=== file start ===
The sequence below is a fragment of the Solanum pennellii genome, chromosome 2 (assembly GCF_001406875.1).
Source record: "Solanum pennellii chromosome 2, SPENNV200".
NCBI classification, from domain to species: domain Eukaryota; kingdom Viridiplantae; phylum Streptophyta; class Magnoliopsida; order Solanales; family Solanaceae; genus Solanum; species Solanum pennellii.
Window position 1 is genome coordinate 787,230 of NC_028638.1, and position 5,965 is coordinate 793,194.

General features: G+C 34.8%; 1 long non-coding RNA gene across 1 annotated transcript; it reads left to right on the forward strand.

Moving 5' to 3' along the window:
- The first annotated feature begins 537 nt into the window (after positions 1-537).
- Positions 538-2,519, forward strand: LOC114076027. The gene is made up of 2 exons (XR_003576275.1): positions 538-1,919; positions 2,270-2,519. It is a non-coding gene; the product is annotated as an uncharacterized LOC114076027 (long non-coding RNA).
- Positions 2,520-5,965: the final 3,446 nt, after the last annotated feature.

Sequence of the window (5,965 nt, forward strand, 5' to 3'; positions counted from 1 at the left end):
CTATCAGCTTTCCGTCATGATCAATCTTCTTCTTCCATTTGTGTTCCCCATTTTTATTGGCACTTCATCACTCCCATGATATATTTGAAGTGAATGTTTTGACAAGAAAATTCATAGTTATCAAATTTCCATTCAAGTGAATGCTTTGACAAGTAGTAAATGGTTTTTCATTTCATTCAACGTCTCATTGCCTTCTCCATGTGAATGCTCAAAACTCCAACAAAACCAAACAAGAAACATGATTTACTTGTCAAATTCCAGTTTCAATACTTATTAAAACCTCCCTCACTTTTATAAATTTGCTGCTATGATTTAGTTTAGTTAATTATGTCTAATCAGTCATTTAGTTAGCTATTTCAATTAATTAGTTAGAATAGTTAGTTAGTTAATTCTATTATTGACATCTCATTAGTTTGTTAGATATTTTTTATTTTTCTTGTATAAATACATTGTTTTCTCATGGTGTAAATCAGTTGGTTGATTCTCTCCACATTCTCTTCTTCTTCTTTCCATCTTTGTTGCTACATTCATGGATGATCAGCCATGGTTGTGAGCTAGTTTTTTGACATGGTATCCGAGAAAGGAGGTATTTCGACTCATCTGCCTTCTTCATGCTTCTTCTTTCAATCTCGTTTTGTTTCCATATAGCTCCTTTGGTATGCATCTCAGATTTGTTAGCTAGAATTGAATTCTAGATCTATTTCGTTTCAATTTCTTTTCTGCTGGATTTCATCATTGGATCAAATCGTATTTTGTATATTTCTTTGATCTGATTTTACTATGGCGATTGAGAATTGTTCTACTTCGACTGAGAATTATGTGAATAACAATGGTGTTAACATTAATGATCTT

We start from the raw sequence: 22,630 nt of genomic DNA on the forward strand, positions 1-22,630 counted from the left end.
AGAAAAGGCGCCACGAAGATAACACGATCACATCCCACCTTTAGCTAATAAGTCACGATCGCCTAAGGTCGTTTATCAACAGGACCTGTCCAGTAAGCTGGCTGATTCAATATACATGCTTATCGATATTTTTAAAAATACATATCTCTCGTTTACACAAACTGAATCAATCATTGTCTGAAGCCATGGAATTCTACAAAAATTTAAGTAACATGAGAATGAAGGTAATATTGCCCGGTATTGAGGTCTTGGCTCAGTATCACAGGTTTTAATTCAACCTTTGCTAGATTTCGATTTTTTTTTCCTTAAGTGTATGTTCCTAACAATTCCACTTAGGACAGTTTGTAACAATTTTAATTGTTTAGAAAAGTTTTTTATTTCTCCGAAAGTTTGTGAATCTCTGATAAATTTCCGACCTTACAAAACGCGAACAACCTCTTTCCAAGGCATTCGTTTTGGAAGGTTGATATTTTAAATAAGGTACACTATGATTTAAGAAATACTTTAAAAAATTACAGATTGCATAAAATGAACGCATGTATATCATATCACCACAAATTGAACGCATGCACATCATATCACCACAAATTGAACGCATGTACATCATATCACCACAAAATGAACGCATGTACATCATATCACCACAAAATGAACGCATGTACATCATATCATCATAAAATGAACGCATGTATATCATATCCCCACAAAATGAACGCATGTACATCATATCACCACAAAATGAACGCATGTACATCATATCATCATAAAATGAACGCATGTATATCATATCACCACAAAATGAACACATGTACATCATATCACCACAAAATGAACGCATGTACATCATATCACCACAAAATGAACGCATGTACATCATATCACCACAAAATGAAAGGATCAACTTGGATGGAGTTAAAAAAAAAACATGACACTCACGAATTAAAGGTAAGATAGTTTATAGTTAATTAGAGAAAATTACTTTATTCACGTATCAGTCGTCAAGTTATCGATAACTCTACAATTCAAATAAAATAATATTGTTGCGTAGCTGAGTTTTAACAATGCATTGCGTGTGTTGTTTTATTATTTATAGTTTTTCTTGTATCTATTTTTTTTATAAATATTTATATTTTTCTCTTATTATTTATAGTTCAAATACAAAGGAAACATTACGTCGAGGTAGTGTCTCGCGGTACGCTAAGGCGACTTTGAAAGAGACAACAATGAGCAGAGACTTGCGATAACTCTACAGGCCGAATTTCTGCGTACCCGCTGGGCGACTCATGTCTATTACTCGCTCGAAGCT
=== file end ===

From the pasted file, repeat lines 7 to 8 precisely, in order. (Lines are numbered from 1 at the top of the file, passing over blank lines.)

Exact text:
- The first annotated feature begins 537 nt into the window (after positions 1-537).
- Positions 538-2,519, forward strand: LOC114076027. The gene is made up of 2 exons (XR_003576275.1): positions 538-1,919; positions 2,270-2,519. It is a non-coding gene; the product is annotated as an uncharacterized LOC114076027 (long non-coding RNA).